By Sasha Pei-Silovo – EM TV Online
Developing nations in the Pacific facing what’s being labelled as the “world’s greatest epidemic of obesity and diabetes” have the Western lifestyle they’ve adapted to thank, according to a health specialist from the UNDP.
With obesity rates at an all-time high of 75 per cent in island nations such as American Samoa, Nauru, Tonga, Samoa and French Polynesia, Pacific islanders are said to be “paying the price” for choosing to consume more imported foods from developed countries and adapt western cooking and unhealthy dishes, in place of the healthier Pacific diet, comprised of eating vegetables and seafood.
“It’s a huge problem, but also a bit of a silent one,” said Ferdinand Strobel, a health specialist with UNDP.
“Half the people who are suffering are not diagnosed because they are only diagnosed very late when they are displaying the worst symptoms.”
Papua New Guinea is also facing the same ‘health crisis’; unhealthy, cheap, imported meat products such as the favoured lamp flaps, is a cause for concern for health authorities.
Although Pacific nations do not make the annual “fattest nation” rankings due to the data being compiled for developed nations only by the Organisation for Economic Co-operation and Development, regional health experts say that the 10 ‘fattest countries’ in the world today are all in the Pacific.
Fiji is struggling with a public health crisis from diabetes, at ‘epidemic proportions’ and reports state that 80 per cent of hospital beds are taken up by diabetic patients or people with symptoms of other non-communicable diseases, such as obesity.
According to a report by the Australian Department of Foreign Affairs and Trade report, an amputation is carried out every 12 hours, due to diabetes.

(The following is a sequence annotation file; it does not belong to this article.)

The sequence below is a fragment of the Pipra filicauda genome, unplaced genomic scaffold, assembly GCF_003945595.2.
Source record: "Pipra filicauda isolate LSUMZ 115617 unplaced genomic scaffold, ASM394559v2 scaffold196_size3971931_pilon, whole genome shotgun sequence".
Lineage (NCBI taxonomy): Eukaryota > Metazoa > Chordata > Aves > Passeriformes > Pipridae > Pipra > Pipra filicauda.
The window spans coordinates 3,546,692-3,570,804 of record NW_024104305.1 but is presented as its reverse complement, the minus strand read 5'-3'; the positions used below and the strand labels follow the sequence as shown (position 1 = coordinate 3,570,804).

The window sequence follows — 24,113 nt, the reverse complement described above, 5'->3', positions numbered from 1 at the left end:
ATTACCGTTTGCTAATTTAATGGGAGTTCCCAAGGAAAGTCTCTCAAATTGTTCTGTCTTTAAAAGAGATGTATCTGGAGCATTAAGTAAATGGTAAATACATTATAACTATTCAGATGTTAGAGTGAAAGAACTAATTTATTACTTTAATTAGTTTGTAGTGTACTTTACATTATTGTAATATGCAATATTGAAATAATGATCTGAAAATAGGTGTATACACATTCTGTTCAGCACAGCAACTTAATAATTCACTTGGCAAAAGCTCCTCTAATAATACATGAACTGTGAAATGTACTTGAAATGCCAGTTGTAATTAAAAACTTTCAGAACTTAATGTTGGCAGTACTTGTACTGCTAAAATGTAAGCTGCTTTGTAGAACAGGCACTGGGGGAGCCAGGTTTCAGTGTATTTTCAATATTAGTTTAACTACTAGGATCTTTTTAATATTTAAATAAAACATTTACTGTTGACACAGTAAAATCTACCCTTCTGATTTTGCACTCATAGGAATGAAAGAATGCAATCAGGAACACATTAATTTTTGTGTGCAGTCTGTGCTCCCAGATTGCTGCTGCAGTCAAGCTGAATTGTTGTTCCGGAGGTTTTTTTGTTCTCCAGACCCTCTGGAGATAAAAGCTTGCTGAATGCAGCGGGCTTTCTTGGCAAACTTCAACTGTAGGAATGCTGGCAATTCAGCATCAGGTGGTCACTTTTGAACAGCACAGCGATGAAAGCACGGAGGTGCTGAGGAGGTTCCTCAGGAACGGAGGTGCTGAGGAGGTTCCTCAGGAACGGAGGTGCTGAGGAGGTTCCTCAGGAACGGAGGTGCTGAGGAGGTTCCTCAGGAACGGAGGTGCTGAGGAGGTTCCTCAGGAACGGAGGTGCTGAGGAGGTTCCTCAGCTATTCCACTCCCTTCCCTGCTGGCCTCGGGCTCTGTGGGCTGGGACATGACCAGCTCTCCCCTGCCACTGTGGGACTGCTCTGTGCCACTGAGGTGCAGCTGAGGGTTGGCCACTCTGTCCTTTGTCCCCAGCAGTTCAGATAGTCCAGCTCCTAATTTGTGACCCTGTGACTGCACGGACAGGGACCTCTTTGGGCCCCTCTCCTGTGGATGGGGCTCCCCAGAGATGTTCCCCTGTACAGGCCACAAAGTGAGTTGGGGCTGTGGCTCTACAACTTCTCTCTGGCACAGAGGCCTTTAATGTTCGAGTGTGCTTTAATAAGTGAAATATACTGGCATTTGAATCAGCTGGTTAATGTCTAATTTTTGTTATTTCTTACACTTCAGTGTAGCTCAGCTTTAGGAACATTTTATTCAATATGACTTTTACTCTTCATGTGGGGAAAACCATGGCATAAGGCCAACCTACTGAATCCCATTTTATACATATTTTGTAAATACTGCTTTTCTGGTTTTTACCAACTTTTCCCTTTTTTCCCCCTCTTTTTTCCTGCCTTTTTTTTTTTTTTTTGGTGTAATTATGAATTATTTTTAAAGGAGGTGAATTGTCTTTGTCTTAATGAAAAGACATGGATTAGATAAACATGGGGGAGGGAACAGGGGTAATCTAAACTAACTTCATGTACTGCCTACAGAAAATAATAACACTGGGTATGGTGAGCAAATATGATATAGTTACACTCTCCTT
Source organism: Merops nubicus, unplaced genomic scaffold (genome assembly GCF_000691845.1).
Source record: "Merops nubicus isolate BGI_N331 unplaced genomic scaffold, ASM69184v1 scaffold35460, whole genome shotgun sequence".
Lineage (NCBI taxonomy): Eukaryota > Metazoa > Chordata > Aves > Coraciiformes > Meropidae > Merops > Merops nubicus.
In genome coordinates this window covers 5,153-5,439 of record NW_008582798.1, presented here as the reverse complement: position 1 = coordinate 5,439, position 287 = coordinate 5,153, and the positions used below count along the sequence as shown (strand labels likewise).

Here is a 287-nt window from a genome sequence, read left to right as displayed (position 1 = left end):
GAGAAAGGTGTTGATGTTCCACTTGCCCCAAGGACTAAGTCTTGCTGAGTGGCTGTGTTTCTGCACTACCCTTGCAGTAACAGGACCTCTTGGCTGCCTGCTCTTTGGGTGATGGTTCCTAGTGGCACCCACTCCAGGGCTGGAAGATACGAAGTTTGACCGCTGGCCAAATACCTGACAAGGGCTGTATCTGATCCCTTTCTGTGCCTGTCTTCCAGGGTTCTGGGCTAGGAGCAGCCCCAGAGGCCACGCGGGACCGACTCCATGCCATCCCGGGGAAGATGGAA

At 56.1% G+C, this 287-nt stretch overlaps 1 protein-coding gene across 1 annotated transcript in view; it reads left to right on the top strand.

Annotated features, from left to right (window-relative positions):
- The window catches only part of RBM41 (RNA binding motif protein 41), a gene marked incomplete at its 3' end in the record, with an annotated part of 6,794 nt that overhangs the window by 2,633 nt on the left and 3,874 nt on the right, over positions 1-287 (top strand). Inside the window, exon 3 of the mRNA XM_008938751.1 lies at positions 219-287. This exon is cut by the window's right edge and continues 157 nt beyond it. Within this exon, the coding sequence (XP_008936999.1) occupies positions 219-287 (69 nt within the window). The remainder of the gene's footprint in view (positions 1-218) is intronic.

Another contributing factor are the by-products of the global meat industry that would not be consumed by developed nations, but are being welcomed by the Pacific region with islanders all the more willing to consume them.
In a report published by the UNDP, WHO and UN Human Rights Commissioner, the links between nutrition, liberalisation and public health in selected Pacific nations were examined.
The report brought to light Samoa’s attempts at banning the import by US corporations of turkey tails which contain 40 to 45 per cent fat. In 2007, amidst health concerns, the nation moved to ban the offcut meat import with four thousand tonnes being shipped into the country every year. However, US trade representatives had complained about the ban and in 2011, when Samoa joined the World Trade Organisation, it was forcefully made to forego the ban.
Under the free trade setup, these unhealthy meat by-products are finding their way to developing nations in the Pacific; this has paved the way for islanders to become reliant on imported foods.
Imported foods constitute half of total food consumption and Pacific governments, so far, have been unable to address this growing health problem; largely due to the failing management of public health and international trade regulations imposed on the nations.
“Products like turkey tails and mutton flaps that probably wouldn’t be labelled as meat in our countries — that would say ‘beware’ on them — here they are labelled as meat and people put it in their food because it’s cheap,” said the UNDP health specialist.
Because of the types of food being imported into Pacific countries from developed nations, the Pacific is faced with a “time bomb” experts say.
“We live in an open market,” said Strobel. “There are by-products of the meat industry in the rich world that no one wants to consume in the rich nations, but there are people in this region who are willing to consume it. In the free trade setup, these products find their way, through the market, to the poorer countries and people buy them.”